Daily Observer (Jamaica)
Gandhi and inter-religious harmony
The novum of our times seems to be the increasing meeting of world religious traditions. A fresh conviction is emerging that, in our contemporary cross-cultural human situation, no religion is sufficient even to face, let alone solve, any of our human predicaments single-handedly.
If, in our times, to be religious is to be inter-religious, then an interfaith approach is becoming a contemporary imperative. The phrase ‘inter-religious cooperation’ does not any more strike an esoteric note.
Mohandas K Gandhi, who is revered in India as the Father of the Nation, and whose birth anniversary is celebrated on October 2, seems to have endeared himself across cultures, also the Jamaican hearts.
His non-violent activism for freedom and equality is well known. He has indeed captured the imagination, appreciation, and active solidarity of Marcus Garvey, Martin Luther King Jr, Nelson Mandela, and countless other leaders. What perhaps needs a better highlight is his pioneering role in interfaith harmony and the imperatives that it offers to our present times.
A word first on his creative understanding of religion that indeed bears fruit on his interfaith attitude and approach.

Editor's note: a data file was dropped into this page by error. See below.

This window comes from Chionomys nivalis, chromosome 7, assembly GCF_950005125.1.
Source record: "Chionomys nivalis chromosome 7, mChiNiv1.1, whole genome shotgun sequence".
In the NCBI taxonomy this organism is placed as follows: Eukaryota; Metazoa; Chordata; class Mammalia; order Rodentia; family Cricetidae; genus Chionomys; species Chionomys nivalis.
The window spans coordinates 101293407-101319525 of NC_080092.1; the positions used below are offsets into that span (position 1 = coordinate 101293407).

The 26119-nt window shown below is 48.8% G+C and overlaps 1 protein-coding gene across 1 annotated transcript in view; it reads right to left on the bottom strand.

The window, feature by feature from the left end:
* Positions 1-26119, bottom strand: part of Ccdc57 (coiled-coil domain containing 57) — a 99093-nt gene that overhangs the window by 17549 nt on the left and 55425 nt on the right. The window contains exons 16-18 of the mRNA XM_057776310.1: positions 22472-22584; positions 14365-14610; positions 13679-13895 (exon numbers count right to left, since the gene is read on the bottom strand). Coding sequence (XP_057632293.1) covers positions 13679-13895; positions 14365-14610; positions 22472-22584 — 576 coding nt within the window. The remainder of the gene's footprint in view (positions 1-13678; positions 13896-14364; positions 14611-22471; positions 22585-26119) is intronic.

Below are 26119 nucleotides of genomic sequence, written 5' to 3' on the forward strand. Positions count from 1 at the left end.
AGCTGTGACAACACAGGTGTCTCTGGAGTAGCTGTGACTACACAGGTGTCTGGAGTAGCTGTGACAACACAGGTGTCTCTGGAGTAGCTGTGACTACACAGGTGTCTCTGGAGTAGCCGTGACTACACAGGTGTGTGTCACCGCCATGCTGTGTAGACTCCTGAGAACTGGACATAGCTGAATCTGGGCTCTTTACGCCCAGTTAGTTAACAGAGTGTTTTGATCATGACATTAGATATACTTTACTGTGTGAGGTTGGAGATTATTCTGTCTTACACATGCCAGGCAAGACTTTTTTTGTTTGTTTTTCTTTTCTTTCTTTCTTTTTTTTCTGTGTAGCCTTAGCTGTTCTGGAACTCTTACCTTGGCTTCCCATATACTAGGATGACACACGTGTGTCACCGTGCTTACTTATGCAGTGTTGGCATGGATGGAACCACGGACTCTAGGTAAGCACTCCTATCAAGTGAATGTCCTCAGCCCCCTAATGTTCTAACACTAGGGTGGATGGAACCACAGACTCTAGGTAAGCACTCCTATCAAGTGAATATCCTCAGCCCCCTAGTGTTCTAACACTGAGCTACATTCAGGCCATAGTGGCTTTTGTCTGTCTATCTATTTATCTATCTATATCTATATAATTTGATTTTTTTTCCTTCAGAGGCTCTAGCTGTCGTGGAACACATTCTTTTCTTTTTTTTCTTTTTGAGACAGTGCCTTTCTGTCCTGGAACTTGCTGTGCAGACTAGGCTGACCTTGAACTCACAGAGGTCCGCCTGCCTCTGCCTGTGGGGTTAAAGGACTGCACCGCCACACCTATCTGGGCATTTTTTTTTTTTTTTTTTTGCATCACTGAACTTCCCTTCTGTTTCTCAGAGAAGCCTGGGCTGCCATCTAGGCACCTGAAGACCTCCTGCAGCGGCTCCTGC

Gandhi declared himself a “Sanatani Hindu”. Him being a Hindu, he felt is a question of heredity. But it is also based on his conviction that nothing in Hinduism is inconsistent with his moral sense and spiritual growth. In fact, Hinduism, with its open, tolerant, and non-violent attitude was best suited for him.
His acceptance of Hinduism was not, however, uncritical. He remained critical of abuse, like untouchability, which have crept in the system of Hinduism. He applied to Hindu scrip- tures the same critical norms that he applied to any scripture as an infallible authority.
At the core of Gandhi’s religious experience was his faith that “there is an indefinable mysterious power that pervades everything”. The power is felt by humans, but it escapes ‘proofs’ and literal intellectual formulation, though one might define it as ‘truth’.
Truth is God and truth is the ultimate goal of religions. Religion is a quest for truth. This makes of religion an all-comprehensive quest which is finally identical with the human quest. This quest demands total self-denial since no one can reach this truth without being free from every form of self-interest.
This truth is revealed in all the great religions of humanity. Therefore, these religions are true, although they all embody this truth in imperfect human moulds.